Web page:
This is a far cry from the overnight-recharges and ninety-minute run time of NiCd Halogen lights of the past!

Fit and finish are great, and includes lots of little tricks: it includes both a helmet mount and a fairly tricky handlebar mount that ratchets on with a single pinch. The emitter shell is a machined aluminum cylinder, and the power button is fully sealed – it’s about as watertight as a sport wristwatch. That’s essential for commuting in the Pacific Northwest.

Also included is a multi-directional quick release battery mount that affixes to your handlebar, stem, top tube, or helmet. The battery is light enough that it’s not uncomfortable on the back of my helmet, or you can use the included extension cable and drop the battery in a jersey pocket.

Sigma is also standardizing their batteries across their range, and the L-ION packs
can be used with a number of other lights. It’s nice not have to play the “which battery goes with which light?” game, or carry multiple chargers with you to races or events.

Disadvantages? The on-off switch is a little quirky. To activate the light, you double-click the switch. Single clicks cycle through the high-low-economy-flashing modes, but will not return the light to “off”; this requires a press and hold for two seconds. I’d rather have the option of a squeeze bulb on the extension cord to activate the light. With two on my helmet, I find myself fumbling with soaked gloves or cold fingers to adjust both lights.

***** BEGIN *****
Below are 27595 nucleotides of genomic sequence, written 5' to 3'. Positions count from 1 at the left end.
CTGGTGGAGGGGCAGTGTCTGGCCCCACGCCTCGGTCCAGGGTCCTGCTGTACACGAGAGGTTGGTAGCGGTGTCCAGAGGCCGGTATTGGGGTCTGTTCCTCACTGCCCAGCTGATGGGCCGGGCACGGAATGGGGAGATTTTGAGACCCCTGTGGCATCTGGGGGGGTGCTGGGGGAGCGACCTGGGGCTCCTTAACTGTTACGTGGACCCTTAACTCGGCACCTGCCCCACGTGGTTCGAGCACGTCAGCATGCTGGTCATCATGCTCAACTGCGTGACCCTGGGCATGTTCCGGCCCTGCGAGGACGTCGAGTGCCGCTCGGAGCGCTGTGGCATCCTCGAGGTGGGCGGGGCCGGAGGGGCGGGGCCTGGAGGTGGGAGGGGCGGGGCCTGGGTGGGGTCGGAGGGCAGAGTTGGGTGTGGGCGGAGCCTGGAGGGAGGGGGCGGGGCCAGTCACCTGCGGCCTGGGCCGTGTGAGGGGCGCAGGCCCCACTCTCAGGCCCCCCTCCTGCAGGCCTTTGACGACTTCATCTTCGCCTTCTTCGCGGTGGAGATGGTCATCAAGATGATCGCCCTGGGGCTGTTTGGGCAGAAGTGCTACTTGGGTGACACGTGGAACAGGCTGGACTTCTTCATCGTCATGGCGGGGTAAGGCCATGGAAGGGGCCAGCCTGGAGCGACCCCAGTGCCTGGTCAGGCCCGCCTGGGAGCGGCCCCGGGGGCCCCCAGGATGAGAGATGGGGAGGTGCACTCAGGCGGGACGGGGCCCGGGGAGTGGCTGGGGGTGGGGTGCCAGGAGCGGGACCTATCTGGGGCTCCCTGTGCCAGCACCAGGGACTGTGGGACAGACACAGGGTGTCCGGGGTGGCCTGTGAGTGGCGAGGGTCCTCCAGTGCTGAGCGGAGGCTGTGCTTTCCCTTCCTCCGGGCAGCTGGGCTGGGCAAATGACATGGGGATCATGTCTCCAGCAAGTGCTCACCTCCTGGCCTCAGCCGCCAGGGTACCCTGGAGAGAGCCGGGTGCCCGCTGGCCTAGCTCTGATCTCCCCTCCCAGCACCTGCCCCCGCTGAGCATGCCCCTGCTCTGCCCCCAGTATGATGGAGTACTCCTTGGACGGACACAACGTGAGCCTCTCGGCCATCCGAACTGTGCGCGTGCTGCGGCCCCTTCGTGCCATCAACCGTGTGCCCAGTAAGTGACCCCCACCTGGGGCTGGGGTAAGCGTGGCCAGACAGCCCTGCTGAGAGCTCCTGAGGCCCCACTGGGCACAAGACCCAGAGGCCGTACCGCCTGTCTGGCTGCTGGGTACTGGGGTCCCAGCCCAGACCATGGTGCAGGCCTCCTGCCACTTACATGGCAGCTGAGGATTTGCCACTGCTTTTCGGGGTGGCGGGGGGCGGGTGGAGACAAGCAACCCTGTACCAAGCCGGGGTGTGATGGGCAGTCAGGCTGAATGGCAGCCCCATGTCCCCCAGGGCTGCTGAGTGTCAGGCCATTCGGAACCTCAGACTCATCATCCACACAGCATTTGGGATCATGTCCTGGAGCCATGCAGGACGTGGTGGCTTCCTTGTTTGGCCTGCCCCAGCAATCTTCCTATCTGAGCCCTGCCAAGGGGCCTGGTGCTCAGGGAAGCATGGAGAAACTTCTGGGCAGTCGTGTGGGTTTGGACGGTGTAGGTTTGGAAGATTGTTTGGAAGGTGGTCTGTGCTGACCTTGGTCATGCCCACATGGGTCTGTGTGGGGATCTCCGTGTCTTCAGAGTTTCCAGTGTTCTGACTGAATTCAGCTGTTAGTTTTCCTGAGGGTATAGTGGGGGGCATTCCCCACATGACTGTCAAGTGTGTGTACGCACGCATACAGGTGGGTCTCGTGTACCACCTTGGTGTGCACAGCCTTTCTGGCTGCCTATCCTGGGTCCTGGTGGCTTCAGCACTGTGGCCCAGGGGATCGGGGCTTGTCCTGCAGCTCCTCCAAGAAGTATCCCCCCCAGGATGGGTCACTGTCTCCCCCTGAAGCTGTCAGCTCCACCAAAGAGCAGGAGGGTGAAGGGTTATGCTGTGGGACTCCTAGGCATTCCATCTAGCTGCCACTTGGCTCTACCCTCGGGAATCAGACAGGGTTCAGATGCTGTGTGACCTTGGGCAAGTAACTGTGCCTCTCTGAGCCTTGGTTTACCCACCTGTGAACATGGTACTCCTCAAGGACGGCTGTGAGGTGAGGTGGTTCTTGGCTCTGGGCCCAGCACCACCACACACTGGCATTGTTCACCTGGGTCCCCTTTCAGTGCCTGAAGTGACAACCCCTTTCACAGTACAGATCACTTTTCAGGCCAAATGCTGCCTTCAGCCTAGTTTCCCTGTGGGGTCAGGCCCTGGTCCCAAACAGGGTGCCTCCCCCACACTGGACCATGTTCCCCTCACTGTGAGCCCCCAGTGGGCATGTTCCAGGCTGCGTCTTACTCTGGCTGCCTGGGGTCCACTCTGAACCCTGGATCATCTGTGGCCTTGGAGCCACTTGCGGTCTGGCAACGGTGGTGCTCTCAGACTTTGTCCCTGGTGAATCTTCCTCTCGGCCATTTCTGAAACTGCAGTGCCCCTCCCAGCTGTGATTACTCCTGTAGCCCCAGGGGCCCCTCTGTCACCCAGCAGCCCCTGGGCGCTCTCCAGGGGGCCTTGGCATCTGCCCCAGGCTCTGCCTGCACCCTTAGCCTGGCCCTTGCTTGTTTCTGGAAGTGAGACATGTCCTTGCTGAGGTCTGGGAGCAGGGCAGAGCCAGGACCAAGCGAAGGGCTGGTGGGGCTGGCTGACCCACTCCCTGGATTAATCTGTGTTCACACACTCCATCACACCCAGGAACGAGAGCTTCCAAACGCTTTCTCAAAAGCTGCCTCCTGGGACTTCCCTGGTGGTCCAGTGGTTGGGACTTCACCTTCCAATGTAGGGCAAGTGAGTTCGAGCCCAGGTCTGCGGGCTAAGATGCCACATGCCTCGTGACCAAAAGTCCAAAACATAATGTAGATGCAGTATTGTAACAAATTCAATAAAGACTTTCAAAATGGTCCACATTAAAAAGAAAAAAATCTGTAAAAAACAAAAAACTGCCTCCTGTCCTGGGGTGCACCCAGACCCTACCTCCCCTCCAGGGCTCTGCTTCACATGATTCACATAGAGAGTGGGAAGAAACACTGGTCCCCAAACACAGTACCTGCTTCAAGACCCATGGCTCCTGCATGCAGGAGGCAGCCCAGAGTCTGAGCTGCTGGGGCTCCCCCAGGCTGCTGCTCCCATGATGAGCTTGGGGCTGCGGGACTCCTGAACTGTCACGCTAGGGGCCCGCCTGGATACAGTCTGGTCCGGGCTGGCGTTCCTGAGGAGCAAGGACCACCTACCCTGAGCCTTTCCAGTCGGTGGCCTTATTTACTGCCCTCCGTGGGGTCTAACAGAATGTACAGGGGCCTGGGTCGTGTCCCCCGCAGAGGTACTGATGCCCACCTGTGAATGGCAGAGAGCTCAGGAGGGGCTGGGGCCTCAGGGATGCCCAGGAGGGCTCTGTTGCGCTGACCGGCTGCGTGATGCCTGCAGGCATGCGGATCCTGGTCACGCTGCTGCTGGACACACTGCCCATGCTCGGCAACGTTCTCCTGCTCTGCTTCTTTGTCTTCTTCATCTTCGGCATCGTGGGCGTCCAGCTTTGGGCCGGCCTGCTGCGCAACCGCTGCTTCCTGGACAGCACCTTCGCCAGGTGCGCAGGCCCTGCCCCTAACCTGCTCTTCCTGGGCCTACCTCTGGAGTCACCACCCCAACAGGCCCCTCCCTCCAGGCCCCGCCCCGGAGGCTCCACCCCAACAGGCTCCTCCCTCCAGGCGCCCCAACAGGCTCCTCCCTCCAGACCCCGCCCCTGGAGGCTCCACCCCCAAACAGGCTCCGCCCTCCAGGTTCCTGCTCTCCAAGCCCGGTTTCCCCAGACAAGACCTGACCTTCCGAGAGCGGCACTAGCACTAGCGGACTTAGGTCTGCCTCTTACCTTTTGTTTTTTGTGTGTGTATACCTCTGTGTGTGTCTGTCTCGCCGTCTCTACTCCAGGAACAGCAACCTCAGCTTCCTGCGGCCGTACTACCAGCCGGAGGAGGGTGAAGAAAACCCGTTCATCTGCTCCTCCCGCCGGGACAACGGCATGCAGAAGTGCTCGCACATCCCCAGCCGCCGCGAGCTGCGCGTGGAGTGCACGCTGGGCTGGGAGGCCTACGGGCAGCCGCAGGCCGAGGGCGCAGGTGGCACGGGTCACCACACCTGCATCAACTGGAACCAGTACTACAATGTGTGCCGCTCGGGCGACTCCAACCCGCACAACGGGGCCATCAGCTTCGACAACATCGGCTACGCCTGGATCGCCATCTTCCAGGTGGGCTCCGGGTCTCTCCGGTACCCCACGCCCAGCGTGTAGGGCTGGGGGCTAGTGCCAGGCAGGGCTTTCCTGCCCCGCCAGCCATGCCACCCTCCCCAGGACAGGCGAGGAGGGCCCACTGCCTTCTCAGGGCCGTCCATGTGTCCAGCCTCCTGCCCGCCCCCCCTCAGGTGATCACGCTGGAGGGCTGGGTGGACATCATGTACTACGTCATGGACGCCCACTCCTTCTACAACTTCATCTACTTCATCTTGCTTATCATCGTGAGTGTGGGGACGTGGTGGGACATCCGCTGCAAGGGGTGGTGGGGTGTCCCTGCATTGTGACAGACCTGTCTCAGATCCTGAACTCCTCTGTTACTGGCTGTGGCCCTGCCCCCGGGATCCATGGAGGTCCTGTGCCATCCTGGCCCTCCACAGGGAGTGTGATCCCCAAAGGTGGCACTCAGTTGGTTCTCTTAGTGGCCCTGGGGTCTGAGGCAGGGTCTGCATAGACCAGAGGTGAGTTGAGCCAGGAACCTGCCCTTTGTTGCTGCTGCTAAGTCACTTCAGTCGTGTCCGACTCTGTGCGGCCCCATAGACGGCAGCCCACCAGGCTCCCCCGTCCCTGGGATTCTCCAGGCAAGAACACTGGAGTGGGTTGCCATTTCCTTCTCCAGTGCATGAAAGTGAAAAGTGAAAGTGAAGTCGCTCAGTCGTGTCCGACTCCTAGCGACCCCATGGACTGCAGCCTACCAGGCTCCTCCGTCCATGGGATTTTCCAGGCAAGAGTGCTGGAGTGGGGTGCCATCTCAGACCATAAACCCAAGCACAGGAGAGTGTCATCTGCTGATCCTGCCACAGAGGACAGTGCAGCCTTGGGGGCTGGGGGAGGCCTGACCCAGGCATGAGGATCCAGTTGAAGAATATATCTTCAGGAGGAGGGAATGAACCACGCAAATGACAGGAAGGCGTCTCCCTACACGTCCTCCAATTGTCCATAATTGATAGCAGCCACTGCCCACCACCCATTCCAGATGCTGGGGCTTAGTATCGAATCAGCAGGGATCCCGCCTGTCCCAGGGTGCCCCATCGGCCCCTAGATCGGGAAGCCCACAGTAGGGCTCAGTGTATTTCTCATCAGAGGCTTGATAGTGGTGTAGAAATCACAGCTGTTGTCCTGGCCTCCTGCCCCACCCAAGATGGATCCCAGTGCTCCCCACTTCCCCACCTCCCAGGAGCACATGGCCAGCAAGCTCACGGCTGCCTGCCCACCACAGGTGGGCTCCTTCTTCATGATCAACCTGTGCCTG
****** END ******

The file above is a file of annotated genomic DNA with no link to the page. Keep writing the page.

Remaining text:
Of course, most rides will be shorter than the total battery life for most riders, so you’d just pick your desired brightness at the start and turn it off at the end.
I like the quick-release handlebar mount, but today’s bikes are coming with an increasingly strange array of handlebar sizes, so I’d like to see a “mountless” O-ring option for the light on bars – this works quite well with lightweight emitters like the Karma, and Sigma use a similar setup for their tail lights.

Summary : With light weight, long battery life, and water tightness, the Karma is an excellent choice for commuters who want to step up from Alkaline-powered lights. Alone or in tandem, it could make a good night-riding light, but more firepower might be necessary for 24-hour mountain bike racing.

Addendum No, I'm not going to take the light out in the dark and attempt to take a picture to show how much illumination it produces. That shows more about the camera than it does about the light...
While I come up with a few more important posts, theoretically, allow me to share my coworker A's perspective about snakes.

Staff of Aesclepius aside, people have these weird hangups about them. C'mon, guys, they're just lizards, but, with no legs.

Here's what she had to say about, quote, big death snakes.

"I would probably try to run away from one of those, but then it would get its fangs into me and pull me into its spiral death grip until I had no more breath in me."
Yes, I know it has.

Wow.